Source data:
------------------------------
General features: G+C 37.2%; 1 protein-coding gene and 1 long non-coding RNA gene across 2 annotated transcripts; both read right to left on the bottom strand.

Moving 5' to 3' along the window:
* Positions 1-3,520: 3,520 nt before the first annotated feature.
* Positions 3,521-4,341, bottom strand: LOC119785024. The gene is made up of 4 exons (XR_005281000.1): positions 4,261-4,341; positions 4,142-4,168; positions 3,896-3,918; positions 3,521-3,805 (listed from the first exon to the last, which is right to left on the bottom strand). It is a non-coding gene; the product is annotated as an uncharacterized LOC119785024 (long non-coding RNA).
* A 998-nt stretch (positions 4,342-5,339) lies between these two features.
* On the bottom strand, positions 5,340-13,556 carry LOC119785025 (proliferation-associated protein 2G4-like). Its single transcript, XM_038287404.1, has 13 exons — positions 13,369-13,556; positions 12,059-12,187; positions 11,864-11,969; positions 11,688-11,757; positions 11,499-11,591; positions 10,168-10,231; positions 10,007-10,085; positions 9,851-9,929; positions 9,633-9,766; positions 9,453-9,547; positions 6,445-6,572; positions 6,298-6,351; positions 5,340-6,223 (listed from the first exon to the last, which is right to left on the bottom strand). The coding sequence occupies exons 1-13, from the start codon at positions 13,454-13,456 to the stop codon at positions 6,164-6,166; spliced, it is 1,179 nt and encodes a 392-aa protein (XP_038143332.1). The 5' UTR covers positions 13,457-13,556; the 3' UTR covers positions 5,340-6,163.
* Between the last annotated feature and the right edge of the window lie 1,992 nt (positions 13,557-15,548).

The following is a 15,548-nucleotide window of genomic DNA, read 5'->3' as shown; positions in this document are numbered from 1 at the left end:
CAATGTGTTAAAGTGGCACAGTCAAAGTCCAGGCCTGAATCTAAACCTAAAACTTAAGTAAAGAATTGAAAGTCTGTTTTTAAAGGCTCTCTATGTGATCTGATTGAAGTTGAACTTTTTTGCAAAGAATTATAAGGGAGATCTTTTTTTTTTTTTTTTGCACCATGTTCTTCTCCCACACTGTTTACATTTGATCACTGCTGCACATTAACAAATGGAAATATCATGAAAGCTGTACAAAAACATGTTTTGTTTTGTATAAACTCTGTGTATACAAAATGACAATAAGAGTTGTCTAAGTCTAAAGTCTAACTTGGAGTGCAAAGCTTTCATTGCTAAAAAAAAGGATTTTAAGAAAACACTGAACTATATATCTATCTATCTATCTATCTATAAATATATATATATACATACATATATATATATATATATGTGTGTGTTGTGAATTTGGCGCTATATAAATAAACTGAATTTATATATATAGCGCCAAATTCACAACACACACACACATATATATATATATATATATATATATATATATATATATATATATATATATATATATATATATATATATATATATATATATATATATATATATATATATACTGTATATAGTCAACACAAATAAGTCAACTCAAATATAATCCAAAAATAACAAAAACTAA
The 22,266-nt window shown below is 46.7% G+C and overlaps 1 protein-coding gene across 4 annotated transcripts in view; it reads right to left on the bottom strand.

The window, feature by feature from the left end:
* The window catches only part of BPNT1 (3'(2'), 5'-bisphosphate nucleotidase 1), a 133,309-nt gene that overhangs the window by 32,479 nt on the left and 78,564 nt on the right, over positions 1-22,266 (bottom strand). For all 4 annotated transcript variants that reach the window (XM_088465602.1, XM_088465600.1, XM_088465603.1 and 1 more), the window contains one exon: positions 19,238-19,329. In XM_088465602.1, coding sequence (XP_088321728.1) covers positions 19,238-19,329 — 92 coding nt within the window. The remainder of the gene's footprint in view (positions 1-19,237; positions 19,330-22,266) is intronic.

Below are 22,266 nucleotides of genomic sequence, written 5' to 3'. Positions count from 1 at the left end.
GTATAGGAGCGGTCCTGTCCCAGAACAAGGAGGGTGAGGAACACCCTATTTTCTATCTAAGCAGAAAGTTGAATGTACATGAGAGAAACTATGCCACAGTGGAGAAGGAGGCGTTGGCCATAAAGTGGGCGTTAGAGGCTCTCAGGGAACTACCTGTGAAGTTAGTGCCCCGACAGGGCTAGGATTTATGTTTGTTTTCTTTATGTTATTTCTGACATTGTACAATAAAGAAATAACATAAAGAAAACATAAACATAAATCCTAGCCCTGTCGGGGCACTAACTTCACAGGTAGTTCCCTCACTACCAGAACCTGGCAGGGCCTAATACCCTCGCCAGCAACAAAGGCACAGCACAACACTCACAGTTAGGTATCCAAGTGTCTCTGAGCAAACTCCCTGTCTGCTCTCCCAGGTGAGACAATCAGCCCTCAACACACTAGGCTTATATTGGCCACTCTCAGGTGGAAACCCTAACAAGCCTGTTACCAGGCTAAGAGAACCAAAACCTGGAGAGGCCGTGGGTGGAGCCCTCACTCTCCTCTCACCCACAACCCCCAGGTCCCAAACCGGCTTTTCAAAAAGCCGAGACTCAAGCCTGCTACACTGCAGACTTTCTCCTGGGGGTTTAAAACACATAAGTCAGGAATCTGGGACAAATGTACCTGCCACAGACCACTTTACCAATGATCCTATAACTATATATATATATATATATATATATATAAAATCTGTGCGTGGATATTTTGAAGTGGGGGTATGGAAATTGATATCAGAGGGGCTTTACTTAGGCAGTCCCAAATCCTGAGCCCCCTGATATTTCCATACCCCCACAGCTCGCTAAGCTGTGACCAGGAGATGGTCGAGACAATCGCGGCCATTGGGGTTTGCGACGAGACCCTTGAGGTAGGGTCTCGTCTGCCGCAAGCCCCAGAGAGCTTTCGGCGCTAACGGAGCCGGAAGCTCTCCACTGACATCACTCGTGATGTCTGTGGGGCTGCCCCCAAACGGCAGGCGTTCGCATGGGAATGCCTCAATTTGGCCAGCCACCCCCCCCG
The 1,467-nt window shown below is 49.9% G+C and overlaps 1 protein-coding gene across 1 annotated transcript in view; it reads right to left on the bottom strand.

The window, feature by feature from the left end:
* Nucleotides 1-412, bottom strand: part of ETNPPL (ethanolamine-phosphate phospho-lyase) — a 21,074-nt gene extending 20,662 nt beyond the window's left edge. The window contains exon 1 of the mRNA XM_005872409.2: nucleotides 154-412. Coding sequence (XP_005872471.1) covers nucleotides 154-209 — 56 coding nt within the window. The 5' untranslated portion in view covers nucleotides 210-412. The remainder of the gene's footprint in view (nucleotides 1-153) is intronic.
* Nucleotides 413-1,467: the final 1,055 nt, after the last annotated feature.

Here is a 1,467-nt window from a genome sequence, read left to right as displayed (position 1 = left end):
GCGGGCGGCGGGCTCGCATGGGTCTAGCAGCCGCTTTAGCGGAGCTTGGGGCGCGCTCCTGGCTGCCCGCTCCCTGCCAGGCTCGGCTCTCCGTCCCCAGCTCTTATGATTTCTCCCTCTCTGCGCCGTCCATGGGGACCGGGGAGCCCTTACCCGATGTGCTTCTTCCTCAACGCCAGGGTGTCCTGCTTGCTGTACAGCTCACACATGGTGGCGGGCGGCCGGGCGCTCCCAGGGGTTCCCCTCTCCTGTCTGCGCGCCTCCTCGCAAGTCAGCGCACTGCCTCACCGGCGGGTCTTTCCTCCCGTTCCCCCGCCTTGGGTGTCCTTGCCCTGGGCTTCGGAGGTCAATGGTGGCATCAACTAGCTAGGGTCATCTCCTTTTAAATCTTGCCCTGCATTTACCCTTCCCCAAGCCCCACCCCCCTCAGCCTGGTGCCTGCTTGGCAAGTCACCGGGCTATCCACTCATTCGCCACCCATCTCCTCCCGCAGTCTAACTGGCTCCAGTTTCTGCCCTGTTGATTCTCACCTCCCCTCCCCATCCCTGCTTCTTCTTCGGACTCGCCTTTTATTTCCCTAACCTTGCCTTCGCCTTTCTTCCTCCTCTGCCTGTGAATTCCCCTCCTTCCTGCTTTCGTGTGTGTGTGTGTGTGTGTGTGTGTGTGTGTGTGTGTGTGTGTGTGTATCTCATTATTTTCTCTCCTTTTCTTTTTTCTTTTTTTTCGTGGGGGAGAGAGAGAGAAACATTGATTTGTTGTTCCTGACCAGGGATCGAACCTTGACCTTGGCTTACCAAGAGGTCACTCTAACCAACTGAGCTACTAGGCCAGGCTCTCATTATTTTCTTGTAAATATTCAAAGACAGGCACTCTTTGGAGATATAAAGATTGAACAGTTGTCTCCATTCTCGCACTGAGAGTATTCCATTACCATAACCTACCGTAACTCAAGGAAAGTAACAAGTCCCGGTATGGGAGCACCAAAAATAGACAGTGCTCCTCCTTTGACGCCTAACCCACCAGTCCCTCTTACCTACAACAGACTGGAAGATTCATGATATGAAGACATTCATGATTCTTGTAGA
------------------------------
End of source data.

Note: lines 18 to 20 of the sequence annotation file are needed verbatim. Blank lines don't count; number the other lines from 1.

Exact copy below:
* Nucleotides 413-1,467: the final 1,055 nt, after the last annotated feature.

Here is a 1,467-nt window from a genome sequence, read left to right as displayed (position 1 = left end):
GCGGGCGGCGGGCTCGCATGGGTCTAGCAGCCGCTTTAGCGGAGCTTGGGGCGCGCTCCTGGCTGCCCGCTCCCTGCCAGGCTCGGCTCTCCGTCCCCAGCTCTTATGATTTCTCCCTCTCTGCGCCGTCCATGGGGACCGGGGAGCCCTTACCCGATGTGCTTCTTCCTCAACGCCAGGGTGTCCTGCTTGCTGTACAGCTCACACATGGTGGCGGGCGGCCGGGCGCTCCCAGGGGTTCCCCTCTCCTGTCTGCGCGCCTCCTCGCAAGTCAGCGCACTGCCTCACCGGCGGGTCTTTCCTCCCGTTCCCCCGCCTTGGGTGTCCTTGCCCTGGGCTTCGGAGGTCAATGGTGGCATCAACTAGCTAGGGTCATCTCCTTTTAAATCTTGCCCTGCATTTACCCTTCCCCAAGCCCCACCCCCCTCAGCCTGGTGCCTGCTTGGCAAGTCACCGGGCTATCCACTCATTCGCCACCCATCTCCTCCCGCAGTCTAACTGGCTCCAGTTTCTGCCCTGTTGATTCTCACCTCCCCTCCCCATCCCTGCTTCTTCTTCGGACTCGCCTTTTATTTCCCTAACCTTGCCTTCGCCTTTCTTCCTCCTCTGCCTGTGAATTCCCCTCCTTCCTGCTTTCGTGTGTGTGTGTGTGTGTGTGTGTGTGTGTGTGTGTGTGTGTGTGTGTATCTCATTATTTTCTCTCCTTTTCTTTTTTCTTTTTTTTCGTGGGGGAGAGAGAGAGAAACATTGATTTGTTGTTCCTGACCAGGGATCGAACCTTGACCTTGGCTTACCAAGAGGTCACTCTAACCAACTGAGCTACTAGGCCAGGCTCTCATTATTTTCTTGTAAATATTCAAAGACAGGCACTCTTTGGAGATATAAAGATTGAACAGTTGTCTCCATTCTCGCACTGAGAGTATTCCATTACCATAACCTACCGTAACTCAAGGAAAGTAACAAGTCCCGGTATGGGAGCACCAAAAATAGACAGTGCTCCTCCTTTGACGCCTAACCCACCAGTCCCTCTTACCTACAACAGACTGGAAGATTCATGATATGAAGACATTCATGATTCTTGTAGA